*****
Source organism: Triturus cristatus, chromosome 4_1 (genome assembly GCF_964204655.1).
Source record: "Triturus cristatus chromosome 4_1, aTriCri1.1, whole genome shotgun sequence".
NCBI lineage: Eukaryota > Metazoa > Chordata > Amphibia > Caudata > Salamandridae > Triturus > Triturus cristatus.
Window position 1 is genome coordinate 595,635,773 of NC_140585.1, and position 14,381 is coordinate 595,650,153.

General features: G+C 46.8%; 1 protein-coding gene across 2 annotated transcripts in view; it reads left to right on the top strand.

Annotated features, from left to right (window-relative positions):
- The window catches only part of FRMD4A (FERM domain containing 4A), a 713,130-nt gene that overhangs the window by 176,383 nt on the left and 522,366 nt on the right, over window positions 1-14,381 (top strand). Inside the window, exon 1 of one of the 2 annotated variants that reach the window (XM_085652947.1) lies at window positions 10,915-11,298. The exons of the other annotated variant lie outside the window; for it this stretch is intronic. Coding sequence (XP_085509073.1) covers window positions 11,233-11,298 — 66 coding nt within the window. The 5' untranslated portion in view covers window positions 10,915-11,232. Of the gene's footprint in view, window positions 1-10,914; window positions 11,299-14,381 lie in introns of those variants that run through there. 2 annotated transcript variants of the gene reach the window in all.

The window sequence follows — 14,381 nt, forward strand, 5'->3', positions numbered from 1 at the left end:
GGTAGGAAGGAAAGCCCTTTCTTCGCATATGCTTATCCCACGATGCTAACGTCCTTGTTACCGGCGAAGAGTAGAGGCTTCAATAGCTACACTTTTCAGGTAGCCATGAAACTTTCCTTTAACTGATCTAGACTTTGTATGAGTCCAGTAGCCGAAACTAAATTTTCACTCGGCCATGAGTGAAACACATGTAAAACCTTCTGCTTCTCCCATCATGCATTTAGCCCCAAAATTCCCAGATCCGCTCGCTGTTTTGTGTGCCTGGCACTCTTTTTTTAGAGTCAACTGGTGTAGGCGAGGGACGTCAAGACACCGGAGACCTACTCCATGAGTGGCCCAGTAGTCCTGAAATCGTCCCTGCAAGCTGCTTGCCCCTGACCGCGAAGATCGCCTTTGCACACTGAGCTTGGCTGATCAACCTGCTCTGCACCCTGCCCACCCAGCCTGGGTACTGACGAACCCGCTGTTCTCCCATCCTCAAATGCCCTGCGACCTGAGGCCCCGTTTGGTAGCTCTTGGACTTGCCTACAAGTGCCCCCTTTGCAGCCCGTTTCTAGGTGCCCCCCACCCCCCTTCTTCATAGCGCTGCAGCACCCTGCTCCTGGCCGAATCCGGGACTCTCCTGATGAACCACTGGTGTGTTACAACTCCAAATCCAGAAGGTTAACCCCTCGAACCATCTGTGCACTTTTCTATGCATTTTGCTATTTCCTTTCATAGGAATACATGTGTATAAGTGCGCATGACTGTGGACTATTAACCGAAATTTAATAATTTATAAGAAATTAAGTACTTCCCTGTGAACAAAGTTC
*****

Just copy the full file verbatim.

Source organism: Triturus cristatus, chromosome 4_1 (genome assembly GCF_964204655.1).
Source record: "Triturus cristatus chromosome 4_1, aTriCri1.1, whole genome shotgun sequence".
NCBI lineage: Eukaryota > Metazoa > Chordata > Amphibia > Caudata > Salamandridae > Triturus > Triturus cristatus.
Window position 1 is genome coordinate 595,635,773 of NC_140585.1, and position 14,381 is coordinate 595,650,153.

General features: G+C 46.8%; 1 protein-coding gene across 2 annotated transcripts in view; it reads left to right on the top strand.

Annotated features, from left to right (window-relative positions):
- The window catches only part of FRMD4A (FERM domain containing 4A), a 713,130-nt gene that overhangs the window by 176,383 nt on the left and 522,366 nt on the right, over window positions 1-14,381 (top strand). Inside the window, exon 1 of one of the 2 annotated variants that reach the window (XM_085652947.1) lies at window positions 10,915-11,298. The exons of the other annotated variant lie outside the window; for it this stretch is intronic. Coding sequence (XP_085509073.1) covers window positions 11,233-11,298 — 66 coding nt within the window. The 5' untranslated portion in view covers window positions 10,915-11,232. Of the gene's footprint in view, window positions 1-10,914; window positions 11,299-14,381 lie in introns of those variants that run through there. 2 annotated transcript variants of the gene reach the window in all.

The window sequence follows — 14,381 nt, forward strand, 5'->3', positions numbered from 1 at the left end:
GGTAGGAAGGAAAGCCCTTTCTTCGCATATGCTTATCCCACGATGCTAACGTCCTTGTTACCGGCGAAGAGTAGAGGCTTCAATAGCTACACTTTTCAGGTAGCCATGAAACTTTCCTTTAACTGATCTAGACTTTGTATGAGTCCAGTAGCCGAAACTAAATTTTCACTCGGCCATGAGTGAAACACATGTAAAACCTTCTGCTTCTCCCATCATGCATTTAGCCCCAAAATTCCCAGATCCGCTCGCTGTTTTGTGTGCCTGGCACTCTTTTTTTAGAGTCAACTGGTGTAGGCGAGGGACGTCAAGACACCGGAGACCTACTCCATGAGTGGCCCAGTAGTCCTGAAATCGTCCCTGCAAGCTGCTTGCCCCTGACCGCGAAGATCGCCTTTGCACACTGAGCTTGGCTGATCAACCTGCTCTGCACCCTGCCCACCCAGCCTGGGTACTGACGAACCCGCTGTTCTCCCATCCTCAAATGCCCTGCGACCTGAGGCCCCGTTTGGTAGCTCTTGGACTTGCCTACAAGTGCCCCCTTTGCAGCCCGTTTCTAGGTGCCCCCCACCCCCCTTCTTCATAGCGCTGCAGCACCCTGCTCCTGGCCGAATCCGGGACTCTCCTGATGAACCACTGGTGTGTTACAACTCCAAATCCAGAAGGTTAACCCCTCGAACCATCTGTGCACTTTTCTATGCATTTTGCTATTTCCTTTCATAGGAATACATGTGTATAAGTGCGCATGACTGTGGACTATTAACCGAAATTTAATAATTTATAAGAAATTAAGTACTTCCCTGTGAACAAAGTTC